While Shahram and the Minnesotans who love him might have seen the pandemic as the harbinger of the Second Coming, others thought it was nothing worse than the flu and shared expert opinion on that. Redwood County Republican activist Roger Baumann shared Dr. Drew Pinsky’s Youtube ridiculing the media on February 28:

That didn’t age well. In early April, Time reported, Dr. Drew apologized. 

More recently, Rep. Glenn Gruenhagen, R-Glencoe, shared “no worse than the flu” information on Facebook:

One popular meme from earlier in the pandemic links COVID-19 clusters to sanctuary cities. Baumann’s fellow Redwood County Republican and anti-refugee activist Tiffany Lesmeister-Knott shared this image on Facebook in mid-March:

Where did the novel coronavirus come from? A Chinese lab! Either as a bioweapon or an attempt to show those dirty capitalists in the United States who’s the boss of the science world.

It’s all fun and games until this stuff winds up in the brain of a congressman, and Minnesota Rep. Jim Hagedorn is impressed by the newer born-in-a-Chinese lab theory. As I reported on Bluestem Prairie, an April 20 email from Hagedorn’s campaign shared under the subject head “A Chinese Coverup?” centers around his response to a Fox News report speculating about whether the coronavirus originated in Wuhan lab as part of China’s efforts to compete with US:

Fox News and other media sources are reporting that U.S. officials are investigating that COVID-19 may have originated from a communist Chinese Wuhan bio lab. If true, it makes China’s coverup and delay to provide information about the dangerous nature and person-to-person spread of the virus all the more damning….

China’s irresponsible handling of this matter has led to enormous loss of life and economic devastation in the United States and around the world. The communists must be held accountable, financially and otherwise.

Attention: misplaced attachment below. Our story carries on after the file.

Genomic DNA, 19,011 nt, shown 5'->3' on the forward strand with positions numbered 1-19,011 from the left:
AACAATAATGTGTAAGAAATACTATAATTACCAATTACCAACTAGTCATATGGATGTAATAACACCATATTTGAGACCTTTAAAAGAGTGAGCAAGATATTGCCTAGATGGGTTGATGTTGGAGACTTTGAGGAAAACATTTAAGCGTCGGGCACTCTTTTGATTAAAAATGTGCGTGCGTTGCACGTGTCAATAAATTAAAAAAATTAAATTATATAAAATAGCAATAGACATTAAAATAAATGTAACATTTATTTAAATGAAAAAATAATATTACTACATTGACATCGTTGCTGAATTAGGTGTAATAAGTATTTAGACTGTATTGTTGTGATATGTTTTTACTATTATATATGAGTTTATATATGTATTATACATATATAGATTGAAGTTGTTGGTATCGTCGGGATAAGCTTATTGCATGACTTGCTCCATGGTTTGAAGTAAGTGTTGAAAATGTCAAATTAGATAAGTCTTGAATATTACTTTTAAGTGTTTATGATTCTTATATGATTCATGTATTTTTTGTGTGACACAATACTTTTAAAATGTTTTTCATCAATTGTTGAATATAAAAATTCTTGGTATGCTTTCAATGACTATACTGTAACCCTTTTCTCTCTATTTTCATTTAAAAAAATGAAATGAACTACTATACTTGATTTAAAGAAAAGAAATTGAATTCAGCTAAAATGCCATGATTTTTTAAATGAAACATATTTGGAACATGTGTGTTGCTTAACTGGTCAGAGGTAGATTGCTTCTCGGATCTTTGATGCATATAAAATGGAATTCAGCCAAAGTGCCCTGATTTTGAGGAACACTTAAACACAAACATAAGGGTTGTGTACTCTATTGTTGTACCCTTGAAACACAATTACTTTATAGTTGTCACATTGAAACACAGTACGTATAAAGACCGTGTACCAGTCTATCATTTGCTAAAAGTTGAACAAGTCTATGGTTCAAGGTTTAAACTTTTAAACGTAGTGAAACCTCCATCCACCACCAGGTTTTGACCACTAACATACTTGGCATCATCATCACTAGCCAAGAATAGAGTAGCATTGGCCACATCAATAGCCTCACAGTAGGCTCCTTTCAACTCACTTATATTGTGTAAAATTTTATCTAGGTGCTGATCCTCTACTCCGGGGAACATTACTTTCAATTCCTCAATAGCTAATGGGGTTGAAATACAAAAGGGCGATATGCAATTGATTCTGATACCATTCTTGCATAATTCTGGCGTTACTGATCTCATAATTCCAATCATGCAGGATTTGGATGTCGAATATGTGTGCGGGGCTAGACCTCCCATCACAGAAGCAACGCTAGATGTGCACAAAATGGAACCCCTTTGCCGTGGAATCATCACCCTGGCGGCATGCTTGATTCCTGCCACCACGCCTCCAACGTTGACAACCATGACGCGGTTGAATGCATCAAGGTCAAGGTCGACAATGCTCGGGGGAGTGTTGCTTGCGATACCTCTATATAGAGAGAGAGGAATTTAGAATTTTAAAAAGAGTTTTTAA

“If true” is doing a lot of work in Hagedorn’s first paragraph. As it happens, the Times reported Thursday that “scientists who have studied the genetics of the coronavirus say that the overwhelming probability is that it leapt from animal to human in a nonlaboratory setting, as was the case with H.I.V., Ebola and SARS.” That same Times piece also says intel agencies are being pressured by the Trump White House to hunt for the link. 

And nevermind that Hagedorn’s dear leader Trump actually spent months praising China’s handling of the virus

The Chinese lab conspiracy neatly fits into the character of the Jim Hagedorn profiled in Tim Murphy’s classic 2014 profile House Candidate Called Female Senators “Undeserving Bimbos in Tennis Shoes” at Mother Jones.

We’ll end with the popular notion that the pandemic is just a continuation of the impeachment of President Trump by other means.

Action 4 Liberty, an outgrowth of the Tea Party movement whose PAC has received contributions from conservative moneybags Robert Cummins, shared a common theme: that the pandemic is a plot to defeat President Trump in November’s election.

That the shared cartoon was posted on the Facebook page of Alpha News, another Cummins-sponsored entity, seems natural in the paranoid style of this ecosphere. The right is under the gun and the Evil Donkeys have invented an international pandemic. 

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Sally Jo Sorensen
Sally Jo Sorensen

A graduate of Hamline University and the University of Arkansas creative writing program, Sally Jo Sorensen has run the rural politics blog Bluestem Prairie since 2006. She now lives in Summit, South Dakota, where she is free to liberate her inner Darlene as these times demand.